Activities of the European Commission and social partners regarding the COVID-19 pandemic, the high-level hearing on implementing the European Pillar of Social Rights and a fair EU minimum wage initiative are the main topics of interest in this article. This EU update reports on the latest developments in working life in EU in the second quarter of 2020.
Près des trois quarts de la main-d’oeuvre de l’UE sont employés dans le secteur des services, et une proportion importante des travailleurs de ce secteur sont en contact direct avec les destinataires des services qu’ils fournissent (les clients, les patients, les élèves, etc.). Ce travail peut être éprouvant, car les travailleurs sont régulièrement sollicités sur le plan émotionnel, ce qui peut avoir un impact sur leur bien-être.
Minimum wages, one of the cornerstone issues for Ursula von der Leyen’s Commission, were a hot topic in the EU at the beginning of the year. Then the COVID-19 public health crisis struck. Now, with an economic crisis and recession looming, the question is not only what impact the crisis has had on minimum wage earners, but also what is the impact on the debate itself. How can the European Commission and Member States ensure minimum wages that are fair and provide a decent standard of living during and following a ‘black swan’ such as the Coronacrisis?
Comment les organisations obtiennent-elles le maximum de leurs salariés? Les recherches consacrées à la gestion des ressources humaines ont montré le rôle déterminant de la participation des salariés: il est important de permettre aux salariés de prendre des décisions sur leur propre travail et de contribuer au processus décisionnel en matière d’organisation. Un degré élevé de participation des salariés crée des environnements de travail hautement motivants, qui mettent l’accent sur le développement des compétences.
Collective agreements are among the panoply of national measures deemed appropriate mechanisms for the implementation of EU directives in the fields of social and employment policy and industrial relations. This role of collective agreements is prescribed by Article 153(3) of the Treaty on the Functioning of the European Union (TFEU), which states that a Member State may entrust management and labour, at their joint request, with the implementation of labour law directives adopted.
Developments in information and communication technology (ICT) have been among the key drivers of change in working life over the past two decades. Specifically, telework and ICT-based mobile work (TICTM) exemplifies how digital technology has led to more flexible workplace and working time practices. However, the ability to work anywhere and at any time can lead to greater work intensification, competition and work-on-demand. If this is not explicitly addressed, it threatens to override the advantages that ICT-based flexible working brings to work–life balance.
Although EU law guarantees equal treatment for all among its founding principles, discrimination in the EU is not a thing of the past. Across Europe, 2% of workers report experiencing discrimination at work linked to each of the following: race, ethnic background, colour and nationality. A joint Eurofound–ILO report comparing working conditions globally found that discrimination at work can have a negative impact on people’s physical and mental health, as well as impeding their career prospects. Overall, experiencing discrimination means lower job quality.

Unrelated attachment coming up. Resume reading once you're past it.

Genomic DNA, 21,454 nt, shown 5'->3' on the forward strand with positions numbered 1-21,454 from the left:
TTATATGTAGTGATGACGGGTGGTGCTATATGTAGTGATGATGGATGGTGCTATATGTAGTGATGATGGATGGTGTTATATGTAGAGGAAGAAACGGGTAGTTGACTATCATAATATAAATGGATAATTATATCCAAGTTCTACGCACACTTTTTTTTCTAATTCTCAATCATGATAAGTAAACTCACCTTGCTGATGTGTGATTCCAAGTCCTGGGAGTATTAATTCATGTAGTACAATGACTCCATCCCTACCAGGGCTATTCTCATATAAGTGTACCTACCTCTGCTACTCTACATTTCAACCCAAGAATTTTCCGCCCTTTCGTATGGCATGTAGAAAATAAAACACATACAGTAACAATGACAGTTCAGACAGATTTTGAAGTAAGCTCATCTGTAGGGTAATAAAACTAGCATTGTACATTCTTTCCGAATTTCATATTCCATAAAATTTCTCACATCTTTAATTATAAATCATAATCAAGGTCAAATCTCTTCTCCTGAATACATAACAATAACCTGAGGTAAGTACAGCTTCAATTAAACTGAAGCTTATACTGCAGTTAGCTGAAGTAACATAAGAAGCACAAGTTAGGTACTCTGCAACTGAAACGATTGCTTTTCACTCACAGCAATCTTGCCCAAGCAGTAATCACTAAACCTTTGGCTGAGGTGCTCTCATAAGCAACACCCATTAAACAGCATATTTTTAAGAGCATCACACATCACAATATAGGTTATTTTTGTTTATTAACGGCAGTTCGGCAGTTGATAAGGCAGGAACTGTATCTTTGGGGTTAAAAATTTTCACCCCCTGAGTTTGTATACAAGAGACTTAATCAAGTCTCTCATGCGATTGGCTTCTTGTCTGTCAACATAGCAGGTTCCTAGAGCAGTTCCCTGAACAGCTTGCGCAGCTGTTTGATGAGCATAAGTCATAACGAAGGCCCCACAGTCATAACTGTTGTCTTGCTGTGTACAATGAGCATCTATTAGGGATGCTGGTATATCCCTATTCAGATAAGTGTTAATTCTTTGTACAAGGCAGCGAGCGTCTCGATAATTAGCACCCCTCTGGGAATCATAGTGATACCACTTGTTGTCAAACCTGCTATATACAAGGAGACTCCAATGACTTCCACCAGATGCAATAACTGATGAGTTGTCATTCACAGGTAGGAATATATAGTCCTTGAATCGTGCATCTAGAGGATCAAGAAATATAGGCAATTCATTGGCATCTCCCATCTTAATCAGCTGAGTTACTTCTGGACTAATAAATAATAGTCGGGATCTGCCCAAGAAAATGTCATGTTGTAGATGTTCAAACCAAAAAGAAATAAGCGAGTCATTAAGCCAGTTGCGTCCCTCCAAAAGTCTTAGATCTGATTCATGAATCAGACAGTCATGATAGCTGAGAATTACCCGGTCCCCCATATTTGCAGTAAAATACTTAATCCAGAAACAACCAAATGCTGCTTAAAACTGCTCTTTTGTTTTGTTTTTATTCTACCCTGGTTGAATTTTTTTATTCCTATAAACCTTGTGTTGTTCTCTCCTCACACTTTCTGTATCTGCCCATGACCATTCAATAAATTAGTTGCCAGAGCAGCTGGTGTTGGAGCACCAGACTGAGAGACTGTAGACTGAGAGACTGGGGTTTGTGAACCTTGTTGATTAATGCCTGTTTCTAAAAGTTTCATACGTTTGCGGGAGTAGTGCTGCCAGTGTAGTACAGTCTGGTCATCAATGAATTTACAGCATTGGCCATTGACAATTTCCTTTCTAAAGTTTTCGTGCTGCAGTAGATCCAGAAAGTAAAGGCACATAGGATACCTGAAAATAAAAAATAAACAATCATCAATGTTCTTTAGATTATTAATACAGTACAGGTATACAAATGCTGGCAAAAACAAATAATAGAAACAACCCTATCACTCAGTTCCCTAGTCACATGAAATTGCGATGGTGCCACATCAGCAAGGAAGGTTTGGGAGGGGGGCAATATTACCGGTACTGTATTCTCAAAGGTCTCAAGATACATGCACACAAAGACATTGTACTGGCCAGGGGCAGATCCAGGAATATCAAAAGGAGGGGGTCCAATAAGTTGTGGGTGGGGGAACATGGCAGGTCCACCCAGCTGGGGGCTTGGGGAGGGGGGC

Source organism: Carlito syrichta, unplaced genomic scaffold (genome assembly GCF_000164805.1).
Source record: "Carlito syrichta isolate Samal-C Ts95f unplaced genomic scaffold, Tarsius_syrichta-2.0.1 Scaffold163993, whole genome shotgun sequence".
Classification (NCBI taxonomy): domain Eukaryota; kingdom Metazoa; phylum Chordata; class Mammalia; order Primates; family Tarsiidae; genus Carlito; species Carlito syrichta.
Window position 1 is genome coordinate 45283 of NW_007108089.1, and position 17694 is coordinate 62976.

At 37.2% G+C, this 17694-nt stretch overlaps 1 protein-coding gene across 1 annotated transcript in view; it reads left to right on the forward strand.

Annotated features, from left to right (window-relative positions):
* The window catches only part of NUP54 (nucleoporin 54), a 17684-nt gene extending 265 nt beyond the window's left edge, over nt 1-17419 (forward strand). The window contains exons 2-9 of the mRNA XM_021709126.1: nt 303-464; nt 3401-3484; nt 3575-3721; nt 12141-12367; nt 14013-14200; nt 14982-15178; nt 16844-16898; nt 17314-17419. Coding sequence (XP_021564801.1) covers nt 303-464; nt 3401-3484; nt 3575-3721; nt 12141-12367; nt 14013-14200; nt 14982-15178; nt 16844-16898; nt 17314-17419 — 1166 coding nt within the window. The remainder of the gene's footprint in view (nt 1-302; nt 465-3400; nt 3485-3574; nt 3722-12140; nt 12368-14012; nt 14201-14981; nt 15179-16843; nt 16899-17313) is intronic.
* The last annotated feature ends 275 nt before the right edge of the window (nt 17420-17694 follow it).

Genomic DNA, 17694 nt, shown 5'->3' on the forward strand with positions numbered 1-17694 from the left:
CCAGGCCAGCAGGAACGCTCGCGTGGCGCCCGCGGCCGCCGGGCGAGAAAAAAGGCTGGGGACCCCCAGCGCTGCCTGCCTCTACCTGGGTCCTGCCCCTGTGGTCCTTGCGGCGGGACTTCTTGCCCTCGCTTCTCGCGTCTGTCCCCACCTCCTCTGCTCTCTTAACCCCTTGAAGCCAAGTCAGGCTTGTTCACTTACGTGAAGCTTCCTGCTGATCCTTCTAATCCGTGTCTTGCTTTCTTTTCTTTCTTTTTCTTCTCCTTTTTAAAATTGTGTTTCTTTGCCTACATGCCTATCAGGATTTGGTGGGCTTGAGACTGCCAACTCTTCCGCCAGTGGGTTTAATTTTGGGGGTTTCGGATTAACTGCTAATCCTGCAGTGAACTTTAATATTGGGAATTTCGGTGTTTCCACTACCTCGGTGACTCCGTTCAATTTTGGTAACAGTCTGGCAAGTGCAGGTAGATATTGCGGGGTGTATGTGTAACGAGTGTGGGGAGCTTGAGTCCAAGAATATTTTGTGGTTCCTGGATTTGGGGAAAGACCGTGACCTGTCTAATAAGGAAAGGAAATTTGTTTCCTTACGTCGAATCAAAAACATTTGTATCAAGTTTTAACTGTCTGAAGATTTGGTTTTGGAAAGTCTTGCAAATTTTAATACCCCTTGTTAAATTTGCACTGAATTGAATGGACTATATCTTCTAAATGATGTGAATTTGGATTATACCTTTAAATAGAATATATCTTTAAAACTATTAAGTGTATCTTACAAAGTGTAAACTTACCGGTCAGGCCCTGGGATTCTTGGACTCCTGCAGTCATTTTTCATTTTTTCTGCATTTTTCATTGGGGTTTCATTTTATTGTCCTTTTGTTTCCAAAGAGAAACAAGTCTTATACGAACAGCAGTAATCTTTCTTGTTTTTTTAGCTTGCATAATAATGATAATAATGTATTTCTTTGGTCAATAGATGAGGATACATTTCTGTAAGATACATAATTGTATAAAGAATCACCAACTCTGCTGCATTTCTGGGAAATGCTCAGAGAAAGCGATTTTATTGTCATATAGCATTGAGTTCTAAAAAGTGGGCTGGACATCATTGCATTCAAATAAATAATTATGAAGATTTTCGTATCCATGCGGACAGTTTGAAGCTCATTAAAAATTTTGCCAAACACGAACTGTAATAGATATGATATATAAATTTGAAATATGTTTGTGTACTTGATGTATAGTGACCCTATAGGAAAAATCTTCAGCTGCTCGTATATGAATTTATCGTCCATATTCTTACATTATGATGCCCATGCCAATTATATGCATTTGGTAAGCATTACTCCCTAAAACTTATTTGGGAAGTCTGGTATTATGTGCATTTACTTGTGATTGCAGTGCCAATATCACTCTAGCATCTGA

This report describes Eurofound's activities, particularly its research, information and communication programmes and policy achievements, in relation to the objectives set in the Work Programme 2019. It also covers the management and external evaluation control systems, key performance indicators, and financial and HR information.
The effect of the COVID-19 pandemic on the lives of individuals and societies, including on the economy and labour markets, is unprecedented. The impact of the global health emergency has placed a growing number of businesses under threat, putting the jobs of more and more workers at risk and impacting the livelihoods of many citizens. Policymakers moved swiftly in an effort to mitigate the social and economic effects on businesses, workers and citizens. Eurofound’s COVID-19 EU PolicyWatch database provides information on initiatives introduced to cushion these effects.
Bien que la pluriactivité concerne une proportion réduite de travailleurs de l’Union, il est important de mieux comprendre ce phénomène, non seulement parce qu’il progresse graduellement, mais également en raison de ses effets potentiels sur la santé et le bien-être des travailleurs, et de ce qu’il révèle concernant le marché du travail.
This series reports on the new forms of employment emerging across Europe that are driven by societal, economic and technological developments and are different from traditional standard or non-standard employment in a number of ways. This series explores what characterises these new employment forms and what implications they have for working conditions and the labour market.
The European Company Survey (ECS) is carried out every four to five years since its inception in 2004–2005, with the latest edition in 2019. The survey is designed to provide information on workplace practices to develop and evaluate socioeconomic policy in the EU. It covers issues around work organisation, working time arrangements and work–life balance, flexibility, workplace innovation, employee involvement, human resource management, social dialogue, and most recently also skills use, skills strategies and digitalisation.
The European Quality of Life Survey (EQLS) is carried out every four to five years since its inception in 2003, with the latest edition in 2016. It examines both the objective circumstances of people's lives and how they feel about those circumstances and their lives in general. It covers issues around employment, income, education, housing, family, health and work–life balance. It also looks at subjective topics, such as people's levels of happiness and life satisfaction, and perceptions of the quality of society.
This series brings together publications and other outputs of the European Jobs Monitor (EJM), which tracks structural change in European labour markets. The EJM analyses shifts in the employment structure in the EU in terms of occupation and sector and gives a qualitative assessment of these shifts using various proxies of job quality – wages, skill-levels, etc.
Eurofound's European Quality of Life Survey (EQLS) examines both the objective circumstances of European citizens' lives and how they feel about those circumstances and their lives in general. This series consists of outputs from the EQLS 2016, the fourth edition of the survey. The survey was first carried out in 2003.